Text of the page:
The Harvey Palmer Professorship has been established at Rochester Institute of Technology through an endowment made by the Gleason Family Foundation.
Palmer, who is retiring this month after 16 years as dean, is being honored through the professorship for his leadership in RIT’s Kate Gleason College of Engineering, recognized nationally as one of the top engineering colleges in the country.
The endowment will support the chemical and biomedical engineering programs, two degree programs Palmer established at RIT, and will provide resources to support faculty professional growth, research initiatives, student stipend support and student-engagement opportunities.
“One of the best indicators of excellence of an academic institution is a dramatic increase in demand for admittance by a highly qualified and diverse body of students, and the enthusiastic recognition of its graduates by prospective employers. Under the leadership of Dean Harvey Palmer, this has become the hallmark of the Kate Gleason College of Engineering. It is truly appropriate that this remarkable record by the dean and his fine faculty be recognized,” said James Gleason, chairman of the Gleason Family Foundation and chairman of the board of Gleason Corp. He is also an honorary member of RIT’s Board of Trustees.
“Chemical and biomedical engineering extended our portfolio significantly and extended it in a direction which inevitably allowed us to do even more in terms of gender diversity and industry partners,” said Palmer, who came to RIT in 2000. “It was critical to the future of the college and its ability to impact the breadth of educational experience of generations of engineers to come. This professorship provides these programs with a source of ongoing funding which will continue to enhance opportunities for them to grow.”
In his 16 years at RIT, Palmer saw its engineering college enrollment increase from just over 2,000 students to 3,494 in 2015, (2,868 as undergraduates, 626 graduate students). Over that time, he also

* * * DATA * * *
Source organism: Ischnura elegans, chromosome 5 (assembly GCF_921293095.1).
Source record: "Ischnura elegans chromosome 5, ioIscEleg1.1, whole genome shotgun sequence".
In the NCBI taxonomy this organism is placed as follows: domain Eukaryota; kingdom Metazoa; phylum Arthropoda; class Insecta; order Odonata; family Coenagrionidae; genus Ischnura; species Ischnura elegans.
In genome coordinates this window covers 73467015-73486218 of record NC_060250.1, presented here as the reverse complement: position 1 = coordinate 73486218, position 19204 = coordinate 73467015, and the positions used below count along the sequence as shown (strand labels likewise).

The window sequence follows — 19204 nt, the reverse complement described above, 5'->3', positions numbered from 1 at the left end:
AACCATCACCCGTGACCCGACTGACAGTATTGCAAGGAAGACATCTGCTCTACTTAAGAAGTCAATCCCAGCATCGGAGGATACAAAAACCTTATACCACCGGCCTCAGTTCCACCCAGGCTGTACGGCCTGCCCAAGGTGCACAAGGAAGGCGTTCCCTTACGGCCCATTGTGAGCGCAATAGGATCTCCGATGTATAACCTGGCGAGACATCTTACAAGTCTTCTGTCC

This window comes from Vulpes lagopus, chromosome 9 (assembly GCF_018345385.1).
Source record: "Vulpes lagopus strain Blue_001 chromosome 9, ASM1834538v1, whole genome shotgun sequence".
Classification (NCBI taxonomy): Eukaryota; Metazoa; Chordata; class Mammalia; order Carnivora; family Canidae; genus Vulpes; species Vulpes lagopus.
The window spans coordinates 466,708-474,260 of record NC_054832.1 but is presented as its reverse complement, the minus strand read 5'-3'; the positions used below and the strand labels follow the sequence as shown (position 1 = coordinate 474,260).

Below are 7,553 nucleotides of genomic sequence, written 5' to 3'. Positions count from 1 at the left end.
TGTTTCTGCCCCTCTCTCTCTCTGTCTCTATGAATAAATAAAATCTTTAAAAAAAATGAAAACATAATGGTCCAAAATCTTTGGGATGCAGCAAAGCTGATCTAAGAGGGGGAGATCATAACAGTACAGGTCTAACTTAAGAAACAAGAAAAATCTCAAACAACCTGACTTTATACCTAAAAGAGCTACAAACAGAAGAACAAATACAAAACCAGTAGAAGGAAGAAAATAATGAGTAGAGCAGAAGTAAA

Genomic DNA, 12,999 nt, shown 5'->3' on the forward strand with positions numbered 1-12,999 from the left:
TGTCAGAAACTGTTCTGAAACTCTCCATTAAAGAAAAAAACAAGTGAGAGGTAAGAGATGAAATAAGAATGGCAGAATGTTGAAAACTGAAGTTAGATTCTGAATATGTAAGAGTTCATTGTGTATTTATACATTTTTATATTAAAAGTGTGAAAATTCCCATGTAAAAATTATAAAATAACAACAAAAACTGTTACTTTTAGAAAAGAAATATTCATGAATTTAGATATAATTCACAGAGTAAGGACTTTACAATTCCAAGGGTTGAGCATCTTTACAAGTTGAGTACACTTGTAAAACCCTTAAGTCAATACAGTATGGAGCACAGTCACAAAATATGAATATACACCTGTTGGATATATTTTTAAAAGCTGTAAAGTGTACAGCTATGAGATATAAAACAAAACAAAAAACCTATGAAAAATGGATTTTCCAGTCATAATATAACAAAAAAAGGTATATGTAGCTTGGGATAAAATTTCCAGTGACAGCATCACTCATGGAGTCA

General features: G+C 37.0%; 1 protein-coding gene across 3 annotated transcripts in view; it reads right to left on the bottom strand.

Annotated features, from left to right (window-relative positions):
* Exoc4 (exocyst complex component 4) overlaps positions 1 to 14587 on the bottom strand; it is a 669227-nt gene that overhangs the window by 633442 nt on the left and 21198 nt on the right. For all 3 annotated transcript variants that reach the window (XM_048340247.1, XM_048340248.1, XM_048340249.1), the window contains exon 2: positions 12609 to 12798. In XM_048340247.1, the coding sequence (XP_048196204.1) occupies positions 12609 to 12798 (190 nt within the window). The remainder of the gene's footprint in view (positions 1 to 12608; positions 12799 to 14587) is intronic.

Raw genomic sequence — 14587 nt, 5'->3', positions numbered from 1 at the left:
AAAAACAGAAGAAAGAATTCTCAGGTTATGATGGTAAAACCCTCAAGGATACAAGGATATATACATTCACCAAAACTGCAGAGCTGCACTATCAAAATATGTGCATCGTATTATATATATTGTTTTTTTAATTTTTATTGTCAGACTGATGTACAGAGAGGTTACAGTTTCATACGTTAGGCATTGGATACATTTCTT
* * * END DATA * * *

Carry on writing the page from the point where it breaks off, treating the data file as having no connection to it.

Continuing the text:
The Gleason Family Foundation and Gleason Corp. have been long-time partners with RIT and the engineering college, providing significant financial support for programs and scholarships, professorships, and in donating state-of-the-art equipment for student learning and faculty research. In 2010, the foundation donated $3 million to create the Gleason Family Foundation Faculty Development Fund to help recruit and hire faculty for the chemical and biomedical engineering programs, and to assist these faculty to establish laboratory facilities and teaching resources for students in the programs. Since that time, both programs have seen considerable growth.
An appointment to the Harvey Palmer Professorship will be made by the dean of the engineering college and given to a faculty member from chemical or biomedical engineering who reflects the creativity, vision and student-centered approach Palmer demonstrated throughout his career as an educator, administrator, mentor and leader.
“Harvey is a dean’s dean,” said RIT Provost Jeremy Haefner. “He cared deeply about the students, having taught classes while a dean for many years. He moved the college forward with its research agenda by introducing two Ph.D. programs and helping faculty succeed with their scholarly programs. But his relationships with people stand out as an exemplar for building partnerships which are so important to a career-oriented institution like RIT.
“And there is no more profound example of relationships he has cultivated than the one between he and the Gleason family. The legacy of the Harvey Palmer Endowed Professorship is testimony to the commitment Harvey has made to advancing the Kate Gleason College of Engineering and to Rochester Institute of Technology.”
In 1998, the engineering college was formally named after Kate Gleason—business leader, inventor and the first female member of the American Society of Mechanical Engineers. It is the only engineering college in the U.S. named after a woman.
The Gleason Foundation invested many years ago in professorships in mechanical and electrical engineering, both disciplines at the core of what the Kate Gleason College of Engineering is all about—providing highly-skilled engineers necessary to advance product development and the manufacturing industry, Palmer explained. “With the further investment in chemical and biomedical engineering, also essential in our society today, we now have an investment that will sustain the strength of these programs. The faculty and I are grateful and humbled by the Gleason Family Foundation’s generosity and for their support for the growth and ongoing evolution of the college. These past 16 years have been transformational for both me and the college. I look forward to watching the college’s trajectory for years to come.”